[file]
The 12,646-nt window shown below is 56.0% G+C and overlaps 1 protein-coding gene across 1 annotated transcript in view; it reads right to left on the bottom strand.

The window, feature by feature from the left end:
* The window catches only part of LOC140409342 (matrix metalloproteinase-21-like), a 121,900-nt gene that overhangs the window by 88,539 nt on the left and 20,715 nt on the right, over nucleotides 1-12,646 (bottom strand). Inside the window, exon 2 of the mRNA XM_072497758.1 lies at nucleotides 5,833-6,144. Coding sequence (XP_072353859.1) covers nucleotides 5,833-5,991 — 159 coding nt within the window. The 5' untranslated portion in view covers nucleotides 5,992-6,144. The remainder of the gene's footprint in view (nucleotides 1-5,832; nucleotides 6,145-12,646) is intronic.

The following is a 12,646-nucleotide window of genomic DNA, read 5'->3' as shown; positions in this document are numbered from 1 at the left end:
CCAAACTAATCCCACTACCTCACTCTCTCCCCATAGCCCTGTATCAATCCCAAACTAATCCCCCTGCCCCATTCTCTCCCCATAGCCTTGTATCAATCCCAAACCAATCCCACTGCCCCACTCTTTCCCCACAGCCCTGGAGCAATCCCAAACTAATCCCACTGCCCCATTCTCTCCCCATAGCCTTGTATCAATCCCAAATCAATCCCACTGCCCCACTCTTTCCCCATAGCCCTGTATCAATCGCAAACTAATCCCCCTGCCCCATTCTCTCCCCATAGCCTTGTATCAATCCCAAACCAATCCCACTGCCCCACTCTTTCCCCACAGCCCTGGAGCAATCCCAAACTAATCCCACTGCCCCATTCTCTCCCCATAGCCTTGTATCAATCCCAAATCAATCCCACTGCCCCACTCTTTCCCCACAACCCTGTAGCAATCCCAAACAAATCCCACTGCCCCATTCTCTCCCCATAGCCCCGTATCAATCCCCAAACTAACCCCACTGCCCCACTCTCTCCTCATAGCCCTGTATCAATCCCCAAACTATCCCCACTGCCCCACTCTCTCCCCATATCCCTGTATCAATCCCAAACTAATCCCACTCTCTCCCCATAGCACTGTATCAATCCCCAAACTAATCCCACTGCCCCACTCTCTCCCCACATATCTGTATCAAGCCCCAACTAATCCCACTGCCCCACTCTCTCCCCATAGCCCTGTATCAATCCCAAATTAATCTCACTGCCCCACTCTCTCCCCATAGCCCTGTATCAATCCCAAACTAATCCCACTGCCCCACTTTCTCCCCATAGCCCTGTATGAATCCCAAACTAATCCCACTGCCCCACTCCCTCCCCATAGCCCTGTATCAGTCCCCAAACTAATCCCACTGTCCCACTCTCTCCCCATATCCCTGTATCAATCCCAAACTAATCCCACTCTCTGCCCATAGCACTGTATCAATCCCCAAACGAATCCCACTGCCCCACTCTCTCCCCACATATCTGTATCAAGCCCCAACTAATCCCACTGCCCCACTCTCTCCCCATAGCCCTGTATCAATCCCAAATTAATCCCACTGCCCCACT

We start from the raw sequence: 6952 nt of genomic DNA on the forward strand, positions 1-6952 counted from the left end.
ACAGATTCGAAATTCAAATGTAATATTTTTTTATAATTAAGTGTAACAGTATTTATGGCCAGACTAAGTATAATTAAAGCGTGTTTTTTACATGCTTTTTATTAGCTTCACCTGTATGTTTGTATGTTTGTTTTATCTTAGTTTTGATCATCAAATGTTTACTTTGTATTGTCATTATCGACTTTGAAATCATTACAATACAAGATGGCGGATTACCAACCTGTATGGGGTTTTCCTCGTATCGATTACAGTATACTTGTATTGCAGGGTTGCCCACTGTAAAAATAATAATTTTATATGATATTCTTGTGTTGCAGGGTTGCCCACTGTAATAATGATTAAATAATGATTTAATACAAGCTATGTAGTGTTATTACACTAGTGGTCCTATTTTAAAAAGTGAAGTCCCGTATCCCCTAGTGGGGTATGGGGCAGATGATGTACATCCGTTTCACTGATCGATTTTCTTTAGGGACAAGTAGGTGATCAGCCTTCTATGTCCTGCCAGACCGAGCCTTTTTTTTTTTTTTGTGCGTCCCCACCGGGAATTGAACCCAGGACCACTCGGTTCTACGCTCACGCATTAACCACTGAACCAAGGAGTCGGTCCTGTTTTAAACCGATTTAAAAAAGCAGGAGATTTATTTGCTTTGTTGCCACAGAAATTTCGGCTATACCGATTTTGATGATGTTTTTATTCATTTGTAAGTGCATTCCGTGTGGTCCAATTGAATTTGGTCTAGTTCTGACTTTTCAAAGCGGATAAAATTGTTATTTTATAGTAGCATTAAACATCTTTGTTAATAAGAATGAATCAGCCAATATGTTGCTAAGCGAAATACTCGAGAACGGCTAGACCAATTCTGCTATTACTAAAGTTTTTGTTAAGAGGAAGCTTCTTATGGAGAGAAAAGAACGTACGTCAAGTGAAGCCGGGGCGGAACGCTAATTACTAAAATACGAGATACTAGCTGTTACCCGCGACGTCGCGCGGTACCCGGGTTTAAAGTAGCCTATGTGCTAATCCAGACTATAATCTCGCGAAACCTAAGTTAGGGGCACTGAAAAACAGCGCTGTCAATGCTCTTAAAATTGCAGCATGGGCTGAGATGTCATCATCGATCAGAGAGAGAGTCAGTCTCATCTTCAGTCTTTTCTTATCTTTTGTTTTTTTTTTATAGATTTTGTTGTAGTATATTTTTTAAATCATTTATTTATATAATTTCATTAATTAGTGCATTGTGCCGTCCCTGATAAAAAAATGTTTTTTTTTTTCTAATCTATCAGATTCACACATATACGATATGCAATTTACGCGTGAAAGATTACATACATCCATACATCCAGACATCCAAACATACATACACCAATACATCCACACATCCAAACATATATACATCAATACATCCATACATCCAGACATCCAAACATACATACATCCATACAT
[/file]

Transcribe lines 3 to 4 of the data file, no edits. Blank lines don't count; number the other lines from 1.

* The window catches only part of LOC140409342 (matrix metalloproteinase-21-like), a 121,900-nt gene that overhangs the window by 88,539 nt on the left and 20,715 nt on the right, over nucleotides 1-12,646 (bottom strand). Inside the window, exon 2 of the mRNA XM_072497758.1 lies at nucleotides 5,833-6,144. Coding sequence (XP_072353859.1) covers nucleotides 5,833-5,991 — 159 coding nt within the window. The 5' untranslated portion in view covers nucleotides 5,992-6,144. The remainder of the gene's footprint in view (nucleotides 1-5,832; nucleotides 6,145-12,646) is intronic.

The following is a 12,646-nucleotide window of genomic DNA, read 5'->3' as shown; positions in this document are numbered from 1 at the left end: